• 0 avatar
            NOSLucasWiringSmoke

            @CoreyDL

            Some GM cars (maybe others?) Have “flexible” speedometers/odometers that have only one scale but switch between US and metric at the flick of a switch. My father’s Impala does.

            Canadian dealers sell ex-US cars all the time, but they import them in quantity and probably have some kind of NAFTA break on duty as businesses. I remember looking at a late-model Buick Regal at a big dealer here in Ottawa a couple of years ago that was a hail-damage import from the US. Being a US car it had the mph in large font on the principal scale of the speedo and the kph scale in small font inside – there was no way I’d want to live with that in Canada and the alternative digital speed display didn’t do anything for me either.

          • 0 avatar
            28-Cars-Later

            @bball & NOS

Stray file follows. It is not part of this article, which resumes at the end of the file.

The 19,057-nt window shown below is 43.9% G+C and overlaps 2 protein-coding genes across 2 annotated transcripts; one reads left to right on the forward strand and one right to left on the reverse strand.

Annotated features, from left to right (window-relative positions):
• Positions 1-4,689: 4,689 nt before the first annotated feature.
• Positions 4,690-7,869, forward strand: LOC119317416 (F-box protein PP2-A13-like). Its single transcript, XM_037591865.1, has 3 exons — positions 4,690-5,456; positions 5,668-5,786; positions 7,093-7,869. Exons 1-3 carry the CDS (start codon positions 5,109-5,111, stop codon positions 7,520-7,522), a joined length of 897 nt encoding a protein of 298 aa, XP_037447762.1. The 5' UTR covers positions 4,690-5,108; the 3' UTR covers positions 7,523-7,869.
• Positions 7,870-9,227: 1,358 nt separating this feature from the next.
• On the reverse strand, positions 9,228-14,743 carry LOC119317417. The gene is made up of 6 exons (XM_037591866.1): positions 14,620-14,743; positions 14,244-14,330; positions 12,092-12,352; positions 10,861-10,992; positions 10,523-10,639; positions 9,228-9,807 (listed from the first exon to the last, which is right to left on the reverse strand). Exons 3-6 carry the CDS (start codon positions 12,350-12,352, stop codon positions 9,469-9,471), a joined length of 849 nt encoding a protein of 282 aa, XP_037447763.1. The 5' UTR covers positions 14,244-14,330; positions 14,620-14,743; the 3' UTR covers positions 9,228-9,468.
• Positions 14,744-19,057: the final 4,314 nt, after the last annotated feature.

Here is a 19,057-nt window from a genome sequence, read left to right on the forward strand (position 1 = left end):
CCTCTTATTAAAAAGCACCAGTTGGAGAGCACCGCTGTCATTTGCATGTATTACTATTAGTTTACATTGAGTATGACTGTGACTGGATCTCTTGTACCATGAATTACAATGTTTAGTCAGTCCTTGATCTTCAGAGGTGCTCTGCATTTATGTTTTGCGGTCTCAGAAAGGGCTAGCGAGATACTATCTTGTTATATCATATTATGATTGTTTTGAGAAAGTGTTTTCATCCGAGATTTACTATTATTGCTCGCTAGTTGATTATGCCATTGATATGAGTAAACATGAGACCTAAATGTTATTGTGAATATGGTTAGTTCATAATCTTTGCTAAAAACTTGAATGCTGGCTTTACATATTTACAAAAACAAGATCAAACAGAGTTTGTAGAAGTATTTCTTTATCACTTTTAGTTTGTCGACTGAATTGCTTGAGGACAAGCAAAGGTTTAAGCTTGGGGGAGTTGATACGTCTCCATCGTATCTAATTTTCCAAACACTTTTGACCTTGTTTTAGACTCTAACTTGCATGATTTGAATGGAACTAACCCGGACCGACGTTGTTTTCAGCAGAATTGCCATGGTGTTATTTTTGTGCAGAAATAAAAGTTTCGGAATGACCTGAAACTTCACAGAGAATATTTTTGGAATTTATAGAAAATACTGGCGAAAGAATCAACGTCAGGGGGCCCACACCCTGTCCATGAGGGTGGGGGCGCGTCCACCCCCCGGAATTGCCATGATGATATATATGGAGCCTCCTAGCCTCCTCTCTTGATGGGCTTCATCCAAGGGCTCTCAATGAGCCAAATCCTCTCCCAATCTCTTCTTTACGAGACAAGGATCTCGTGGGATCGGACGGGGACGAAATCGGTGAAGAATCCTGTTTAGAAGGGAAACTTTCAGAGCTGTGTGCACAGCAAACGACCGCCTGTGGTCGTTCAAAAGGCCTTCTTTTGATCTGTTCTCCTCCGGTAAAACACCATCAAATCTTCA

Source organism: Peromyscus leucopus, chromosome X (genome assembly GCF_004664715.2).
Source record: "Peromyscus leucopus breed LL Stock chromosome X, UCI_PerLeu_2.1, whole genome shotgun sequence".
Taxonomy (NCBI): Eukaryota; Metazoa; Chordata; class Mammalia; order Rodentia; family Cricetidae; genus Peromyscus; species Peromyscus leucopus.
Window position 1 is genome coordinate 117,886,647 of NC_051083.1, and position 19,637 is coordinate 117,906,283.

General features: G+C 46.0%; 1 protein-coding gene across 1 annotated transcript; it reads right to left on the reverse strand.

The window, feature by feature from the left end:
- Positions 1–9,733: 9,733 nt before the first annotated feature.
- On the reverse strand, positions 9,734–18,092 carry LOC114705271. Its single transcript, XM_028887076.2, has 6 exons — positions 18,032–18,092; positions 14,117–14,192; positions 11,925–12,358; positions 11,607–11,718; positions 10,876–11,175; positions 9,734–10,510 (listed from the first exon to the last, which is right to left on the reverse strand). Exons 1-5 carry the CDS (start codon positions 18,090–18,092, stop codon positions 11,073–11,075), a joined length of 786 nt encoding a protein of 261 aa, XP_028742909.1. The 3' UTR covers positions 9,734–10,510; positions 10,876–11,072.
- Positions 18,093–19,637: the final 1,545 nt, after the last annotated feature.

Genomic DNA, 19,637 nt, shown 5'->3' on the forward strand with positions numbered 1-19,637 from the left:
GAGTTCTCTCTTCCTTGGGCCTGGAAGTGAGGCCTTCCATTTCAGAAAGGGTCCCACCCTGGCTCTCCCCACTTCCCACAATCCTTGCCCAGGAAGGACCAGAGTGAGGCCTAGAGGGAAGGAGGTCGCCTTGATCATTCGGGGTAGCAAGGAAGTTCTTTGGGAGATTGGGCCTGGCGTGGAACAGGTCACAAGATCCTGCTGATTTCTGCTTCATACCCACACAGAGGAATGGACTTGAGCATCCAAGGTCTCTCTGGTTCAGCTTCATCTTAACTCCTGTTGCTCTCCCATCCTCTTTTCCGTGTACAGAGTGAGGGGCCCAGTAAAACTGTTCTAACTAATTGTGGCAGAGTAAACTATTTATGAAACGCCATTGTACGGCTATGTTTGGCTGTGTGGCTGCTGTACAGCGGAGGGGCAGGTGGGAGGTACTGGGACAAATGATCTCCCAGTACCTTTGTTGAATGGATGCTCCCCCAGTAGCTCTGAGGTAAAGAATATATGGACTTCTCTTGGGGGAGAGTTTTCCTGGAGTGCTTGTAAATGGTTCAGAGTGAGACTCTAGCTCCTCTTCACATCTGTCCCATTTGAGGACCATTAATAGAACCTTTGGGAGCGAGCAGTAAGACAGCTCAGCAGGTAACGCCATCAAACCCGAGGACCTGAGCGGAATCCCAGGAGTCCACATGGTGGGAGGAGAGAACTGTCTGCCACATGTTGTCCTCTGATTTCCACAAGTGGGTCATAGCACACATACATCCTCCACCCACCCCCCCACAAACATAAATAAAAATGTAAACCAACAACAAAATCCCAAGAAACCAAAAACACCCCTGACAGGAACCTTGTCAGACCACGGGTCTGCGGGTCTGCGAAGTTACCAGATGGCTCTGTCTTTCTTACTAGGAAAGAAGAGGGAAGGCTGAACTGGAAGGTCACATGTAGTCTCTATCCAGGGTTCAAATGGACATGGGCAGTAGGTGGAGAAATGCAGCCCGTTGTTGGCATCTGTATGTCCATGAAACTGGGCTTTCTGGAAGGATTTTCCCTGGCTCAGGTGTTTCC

I don’t have the infrastructure to really do it, but if I did I would put it on my Chase card (with no currency conversion charge) with enough of a limit, leave it parked in Canada, until everything cleared in three weeks or so, and then drive it back. Even if paying 13% GST its still Canadian dollars. Assuming the Looney keeps falling to USD if you’re 15K all in before coming back dealing with the BS and subsequent theft on return to the US, if you can shave $4K USD off isn’t it worth it? Another end around tactic in the US is don’t register it and use a dealer plate. Dealers in PA do not pay sales taxes on their purchases as long as the dealership holds the title. Only the proles pay such taxes… the dealer is only liable for inspection and emissions ($10/$40 year respectively) on the car itself and a hefty registration on the dealer plate (which can be transferred to any vehicle they own, it used be like $400). So that 6% in the US could just be pocketed or put toward plate registration which the dealership has to pay in any event.